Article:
On this date in 2010, the most beautiful launch ever! I came across this image and the video through a post on Google+ and I was interested when I saw a quote from the person who runs the best world site for sky optical, Les Cowley of the site Atmospheric Optics. The story began with the launch in 2010 of NASA's Solar Dynamics Observatory (SDO), one of many observers watching our sun. It seems that when the SDO took off from Cape Canaveral February 1
The video above shows the launch of the SDO in 2010 through an Atlas V rocket Watch it now, and turn up the volume to hear people rejoice when the spaceship passes through the atmosphere has destroyed the sundog – which is a bright spot in the sky, formed by the refraction of sunlight through flat-shaped ice crystals, which descend from the sky like leaves moving from trees. If you have to, look at it twice to see the luminous column of white light that appears next to Atlas V.
Les Cowley explained in this 2011 post at Science @ NASA:
When the rocket penetrated the cirrus clouds, shock the waves rippled through the cloud and destroyed the ice crystals. This extinguished the sundog.
The destruction of the sundog was understood. The events that followed were not. Cowley said:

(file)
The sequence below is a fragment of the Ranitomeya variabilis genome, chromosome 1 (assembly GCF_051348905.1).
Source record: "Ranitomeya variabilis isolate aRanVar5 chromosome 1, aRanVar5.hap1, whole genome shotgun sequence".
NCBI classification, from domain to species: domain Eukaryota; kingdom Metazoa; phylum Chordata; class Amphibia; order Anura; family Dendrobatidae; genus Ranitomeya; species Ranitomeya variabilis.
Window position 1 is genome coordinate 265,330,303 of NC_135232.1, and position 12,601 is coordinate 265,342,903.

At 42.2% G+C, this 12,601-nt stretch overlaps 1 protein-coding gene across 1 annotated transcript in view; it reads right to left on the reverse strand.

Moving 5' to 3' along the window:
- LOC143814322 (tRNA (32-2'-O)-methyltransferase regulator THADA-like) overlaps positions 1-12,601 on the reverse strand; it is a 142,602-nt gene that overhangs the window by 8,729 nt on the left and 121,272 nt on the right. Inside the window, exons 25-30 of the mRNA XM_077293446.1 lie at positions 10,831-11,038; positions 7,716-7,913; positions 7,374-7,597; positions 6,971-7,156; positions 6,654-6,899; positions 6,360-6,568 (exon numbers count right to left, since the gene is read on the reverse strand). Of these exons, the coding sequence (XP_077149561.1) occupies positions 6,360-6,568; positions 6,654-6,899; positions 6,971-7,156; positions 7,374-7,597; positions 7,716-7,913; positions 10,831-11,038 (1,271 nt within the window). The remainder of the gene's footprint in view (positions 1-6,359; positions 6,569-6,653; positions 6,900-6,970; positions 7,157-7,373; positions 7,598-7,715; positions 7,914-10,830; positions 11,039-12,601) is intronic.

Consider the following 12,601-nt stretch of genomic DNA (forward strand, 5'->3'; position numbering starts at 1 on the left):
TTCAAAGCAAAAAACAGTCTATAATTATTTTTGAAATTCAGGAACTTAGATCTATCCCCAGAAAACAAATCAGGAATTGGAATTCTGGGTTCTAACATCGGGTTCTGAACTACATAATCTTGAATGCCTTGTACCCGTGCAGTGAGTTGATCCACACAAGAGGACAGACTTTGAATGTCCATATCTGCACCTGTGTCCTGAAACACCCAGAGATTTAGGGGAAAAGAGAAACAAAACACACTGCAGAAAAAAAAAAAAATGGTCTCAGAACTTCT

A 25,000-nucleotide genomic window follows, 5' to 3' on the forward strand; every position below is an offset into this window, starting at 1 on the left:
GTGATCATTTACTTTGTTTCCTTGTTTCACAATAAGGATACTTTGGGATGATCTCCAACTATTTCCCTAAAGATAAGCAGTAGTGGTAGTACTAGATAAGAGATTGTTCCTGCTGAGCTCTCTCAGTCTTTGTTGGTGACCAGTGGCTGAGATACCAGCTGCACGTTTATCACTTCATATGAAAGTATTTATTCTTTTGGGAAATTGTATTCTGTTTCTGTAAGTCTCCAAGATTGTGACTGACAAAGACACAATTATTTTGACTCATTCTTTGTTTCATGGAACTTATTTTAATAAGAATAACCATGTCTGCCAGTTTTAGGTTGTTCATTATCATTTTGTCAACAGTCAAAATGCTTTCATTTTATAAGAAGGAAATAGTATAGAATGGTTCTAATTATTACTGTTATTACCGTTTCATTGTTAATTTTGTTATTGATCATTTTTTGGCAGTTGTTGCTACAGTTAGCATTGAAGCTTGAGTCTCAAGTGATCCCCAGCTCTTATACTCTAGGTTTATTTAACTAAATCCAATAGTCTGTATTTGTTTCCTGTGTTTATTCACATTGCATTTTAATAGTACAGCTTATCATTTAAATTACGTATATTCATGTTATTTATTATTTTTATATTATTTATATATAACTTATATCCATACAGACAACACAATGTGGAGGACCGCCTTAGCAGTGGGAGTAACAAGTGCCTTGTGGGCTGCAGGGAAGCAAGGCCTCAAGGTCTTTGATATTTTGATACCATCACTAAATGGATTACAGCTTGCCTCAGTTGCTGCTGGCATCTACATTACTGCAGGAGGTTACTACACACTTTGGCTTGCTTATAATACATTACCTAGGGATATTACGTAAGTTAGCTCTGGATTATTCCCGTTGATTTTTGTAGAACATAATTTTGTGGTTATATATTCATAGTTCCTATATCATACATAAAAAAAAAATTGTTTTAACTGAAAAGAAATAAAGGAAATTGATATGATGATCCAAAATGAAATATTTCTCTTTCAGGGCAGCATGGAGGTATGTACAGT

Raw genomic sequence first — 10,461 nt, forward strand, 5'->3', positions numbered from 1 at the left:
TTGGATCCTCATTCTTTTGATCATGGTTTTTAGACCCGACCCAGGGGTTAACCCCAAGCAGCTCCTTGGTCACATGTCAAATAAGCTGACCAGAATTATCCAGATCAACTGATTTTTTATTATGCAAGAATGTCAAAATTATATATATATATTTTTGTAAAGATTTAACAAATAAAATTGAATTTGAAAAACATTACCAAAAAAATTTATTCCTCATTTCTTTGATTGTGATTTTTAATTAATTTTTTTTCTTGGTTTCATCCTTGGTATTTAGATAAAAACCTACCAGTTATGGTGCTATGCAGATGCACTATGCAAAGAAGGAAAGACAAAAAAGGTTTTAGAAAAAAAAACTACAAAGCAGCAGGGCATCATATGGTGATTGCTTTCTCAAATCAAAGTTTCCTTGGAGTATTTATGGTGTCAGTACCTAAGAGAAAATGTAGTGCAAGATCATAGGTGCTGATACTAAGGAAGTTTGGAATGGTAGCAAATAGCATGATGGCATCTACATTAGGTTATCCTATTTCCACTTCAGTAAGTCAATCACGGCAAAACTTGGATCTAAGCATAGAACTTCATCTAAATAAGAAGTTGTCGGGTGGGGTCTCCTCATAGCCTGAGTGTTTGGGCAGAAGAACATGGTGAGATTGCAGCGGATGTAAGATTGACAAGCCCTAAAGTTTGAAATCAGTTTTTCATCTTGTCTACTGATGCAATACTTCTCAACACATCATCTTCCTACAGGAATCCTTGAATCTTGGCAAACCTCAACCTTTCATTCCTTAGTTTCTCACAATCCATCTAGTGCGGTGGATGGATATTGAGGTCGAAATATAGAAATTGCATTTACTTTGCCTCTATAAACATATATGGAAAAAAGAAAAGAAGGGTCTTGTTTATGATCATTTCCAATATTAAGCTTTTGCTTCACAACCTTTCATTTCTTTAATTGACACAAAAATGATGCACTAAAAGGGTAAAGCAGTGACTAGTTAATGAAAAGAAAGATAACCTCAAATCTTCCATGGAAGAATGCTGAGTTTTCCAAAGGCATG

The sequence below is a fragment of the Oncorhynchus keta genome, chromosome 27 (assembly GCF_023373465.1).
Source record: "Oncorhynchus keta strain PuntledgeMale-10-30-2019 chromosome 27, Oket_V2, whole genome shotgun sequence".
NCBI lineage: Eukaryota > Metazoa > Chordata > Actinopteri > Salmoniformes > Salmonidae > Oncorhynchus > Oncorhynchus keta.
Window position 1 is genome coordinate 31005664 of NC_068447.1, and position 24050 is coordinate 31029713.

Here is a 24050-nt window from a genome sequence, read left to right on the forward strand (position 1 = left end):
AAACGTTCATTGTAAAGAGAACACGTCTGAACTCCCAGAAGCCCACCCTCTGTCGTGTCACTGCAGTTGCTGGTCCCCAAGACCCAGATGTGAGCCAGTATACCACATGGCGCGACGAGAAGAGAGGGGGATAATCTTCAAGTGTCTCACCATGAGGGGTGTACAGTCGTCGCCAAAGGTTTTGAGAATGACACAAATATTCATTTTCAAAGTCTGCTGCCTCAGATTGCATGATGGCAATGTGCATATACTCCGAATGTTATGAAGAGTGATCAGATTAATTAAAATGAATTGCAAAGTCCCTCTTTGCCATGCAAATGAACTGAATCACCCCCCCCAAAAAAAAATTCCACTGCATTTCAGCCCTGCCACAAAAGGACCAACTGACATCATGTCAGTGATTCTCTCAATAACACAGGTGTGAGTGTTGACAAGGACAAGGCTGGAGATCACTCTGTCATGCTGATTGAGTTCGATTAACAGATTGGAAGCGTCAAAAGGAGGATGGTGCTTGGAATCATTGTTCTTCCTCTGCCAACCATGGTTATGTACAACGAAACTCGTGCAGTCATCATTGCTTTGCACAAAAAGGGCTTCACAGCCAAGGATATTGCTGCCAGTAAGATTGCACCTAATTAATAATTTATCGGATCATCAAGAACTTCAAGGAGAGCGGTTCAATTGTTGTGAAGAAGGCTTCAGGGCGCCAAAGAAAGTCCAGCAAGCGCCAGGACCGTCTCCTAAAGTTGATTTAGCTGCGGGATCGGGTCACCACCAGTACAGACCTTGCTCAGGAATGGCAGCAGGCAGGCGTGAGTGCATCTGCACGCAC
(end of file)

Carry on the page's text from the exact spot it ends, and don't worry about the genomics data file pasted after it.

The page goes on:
A bright column of white light appeared near Atlas V and followed the rocket upward into the sky. We had never seen anything like it.
Cowley and colleague Robert Greenler at the beginning could not explain this column of light. Then they realized that flat-shaped ice crystals were organized by the Atlas V-wave. Cowley explained:
The crystals are tilted between 8 and 12 degrees. Then they turn so that the main crystalline axis describes a conical movement. Toy tops and gyroscopes do it. The earth does once every 26,000 years. The motion is ordered and precise.
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Conclusion: When NASA's Solar Dynamics Observatory took off from Cape Canaveral February 11, 2010, in its mission to observe the sun, first destroyed a sundog in the Earth's atmosphere – in the process which brings to light a new form of aura of ice – and teaches those who love and study the optics of the sky new things about how the waves interact with the clouds.
Via Science @ NASA and Les Cowley & # 39; s Atmospheric Optics
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